Dietary changes could decrease crying in infants with colic, according to a recent literature review. The study confirmed that switching to a hydrolysed protein or soy-based formula and modifying mothers’ diets reduced symptoms of colic in infants. Colic is responsible for an estimated 10-20% early pediatric doctor visits and the condition can be the source of significant stress and exhaustion for parents.
The exact causes of colic are still unknown. While recent research suggests that it could be related to infant headache, previous research suggests colic is related to the immaturity of the infant gut. Dietary changes are a common treatment for infant colic because they offer a simple, drug-free therapy, the authors of the review observed.
In their review, researchers examined 55 studies evaluating the effects of diet modification on colic. In a 2009 study, infants fed partially hydrolysed or soy-based formula had a significant reduction in crying that lasted at least 14 days. For breastfed babies in another study, mothers following hypoallergenic diets for seven days (no tree nuts, peanuts, soy, wheat or fish) reported their babies had a 37% reduction in crying. Researchers pointed out that this strict diet may be difficult to follow for extensive periods of time, and hard for low-income families to implement. Still, they suggested that mothers may be able to reduce infant crying by limiting their intake of “allergy-associated” foods.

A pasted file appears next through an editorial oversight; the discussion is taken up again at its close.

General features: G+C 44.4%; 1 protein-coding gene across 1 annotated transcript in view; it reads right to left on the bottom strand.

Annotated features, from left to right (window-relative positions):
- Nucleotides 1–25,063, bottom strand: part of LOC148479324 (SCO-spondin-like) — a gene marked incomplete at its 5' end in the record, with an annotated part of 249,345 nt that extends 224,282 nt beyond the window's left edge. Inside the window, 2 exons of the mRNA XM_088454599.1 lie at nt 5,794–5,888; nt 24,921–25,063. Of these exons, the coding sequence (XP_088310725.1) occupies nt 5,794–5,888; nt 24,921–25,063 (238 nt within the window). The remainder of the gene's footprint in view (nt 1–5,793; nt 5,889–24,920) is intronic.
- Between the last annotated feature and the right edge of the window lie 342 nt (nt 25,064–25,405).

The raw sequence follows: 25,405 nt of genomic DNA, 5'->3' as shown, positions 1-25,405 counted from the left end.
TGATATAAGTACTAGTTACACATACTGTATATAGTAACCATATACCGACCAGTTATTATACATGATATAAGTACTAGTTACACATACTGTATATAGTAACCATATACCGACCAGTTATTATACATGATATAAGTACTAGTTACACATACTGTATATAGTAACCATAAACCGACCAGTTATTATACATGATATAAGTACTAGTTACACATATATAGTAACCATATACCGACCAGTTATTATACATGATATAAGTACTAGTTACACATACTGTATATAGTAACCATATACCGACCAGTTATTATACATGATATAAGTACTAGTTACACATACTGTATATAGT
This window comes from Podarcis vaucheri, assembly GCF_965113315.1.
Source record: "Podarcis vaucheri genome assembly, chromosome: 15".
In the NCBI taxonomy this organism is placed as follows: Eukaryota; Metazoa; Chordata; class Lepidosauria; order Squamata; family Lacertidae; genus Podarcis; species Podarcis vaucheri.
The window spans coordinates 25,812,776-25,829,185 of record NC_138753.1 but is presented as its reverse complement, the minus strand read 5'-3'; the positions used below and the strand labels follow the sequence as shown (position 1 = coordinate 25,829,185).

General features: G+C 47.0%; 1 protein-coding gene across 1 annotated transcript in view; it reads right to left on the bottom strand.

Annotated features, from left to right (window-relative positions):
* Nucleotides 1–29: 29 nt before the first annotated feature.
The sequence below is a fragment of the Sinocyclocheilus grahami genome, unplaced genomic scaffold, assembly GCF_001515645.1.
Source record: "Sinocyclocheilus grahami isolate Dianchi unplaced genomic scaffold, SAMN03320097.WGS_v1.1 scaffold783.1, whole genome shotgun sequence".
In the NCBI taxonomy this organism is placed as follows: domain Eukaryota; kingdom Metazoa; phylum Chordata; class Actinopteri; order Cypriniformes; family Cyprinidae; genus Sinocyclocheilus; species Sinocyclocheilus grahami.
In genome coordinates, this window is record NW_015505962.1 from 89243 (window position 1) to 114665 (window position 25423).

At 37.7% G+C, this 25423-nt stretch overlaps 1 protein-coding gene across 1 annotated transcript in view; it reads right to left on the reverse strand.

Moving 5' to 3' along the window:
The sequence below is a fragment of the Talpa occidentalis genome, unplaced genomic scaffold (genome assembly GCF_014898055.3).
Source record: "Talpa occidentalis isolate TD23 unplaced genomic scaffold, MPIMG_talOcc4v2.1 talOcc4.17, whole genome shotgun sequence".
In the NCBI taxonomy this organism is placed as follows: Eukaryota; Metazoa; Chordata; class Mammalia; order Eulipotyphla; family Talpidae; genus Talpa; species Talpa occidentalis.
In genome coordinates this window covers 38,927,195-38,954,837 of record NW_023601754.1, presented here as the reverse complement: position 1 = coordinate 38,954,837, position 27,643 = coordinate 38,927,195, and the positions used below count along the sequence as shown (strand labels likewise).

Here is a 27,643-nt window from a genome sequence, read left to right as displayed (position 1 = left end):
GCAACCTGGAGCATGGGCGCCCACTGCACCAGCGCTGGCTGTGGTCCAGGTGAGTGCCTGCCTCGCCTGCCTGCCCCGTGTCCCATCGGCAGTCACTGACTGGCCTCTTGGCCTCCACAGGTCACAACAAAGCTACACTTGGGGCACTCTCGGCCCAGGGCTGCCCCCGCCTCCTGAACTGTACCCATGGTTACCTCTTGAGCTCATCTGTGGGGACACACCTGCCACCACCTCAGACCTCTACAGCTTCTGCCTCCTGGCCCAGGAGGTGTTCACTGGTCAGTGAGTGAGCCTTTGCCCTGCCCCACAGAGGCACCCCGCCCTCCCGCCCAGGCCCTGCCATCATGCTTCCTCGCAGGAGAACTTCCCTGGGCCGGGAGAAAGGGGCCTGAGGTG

Before making any significant dietary changes though, researchers wrote that “expert nutritional guidance should be sought as very restricted maternal diets have the potential to be nutritionally inadequate.”
A chiropractor trained in nutrition could advise you in using nutrition and other natural therapies for reducing infant colic.
Iacovou M, et al. Dietary management of infantile colic: a systematic review. Maternal and Child Health Journal 2012;16(6):1319-1331.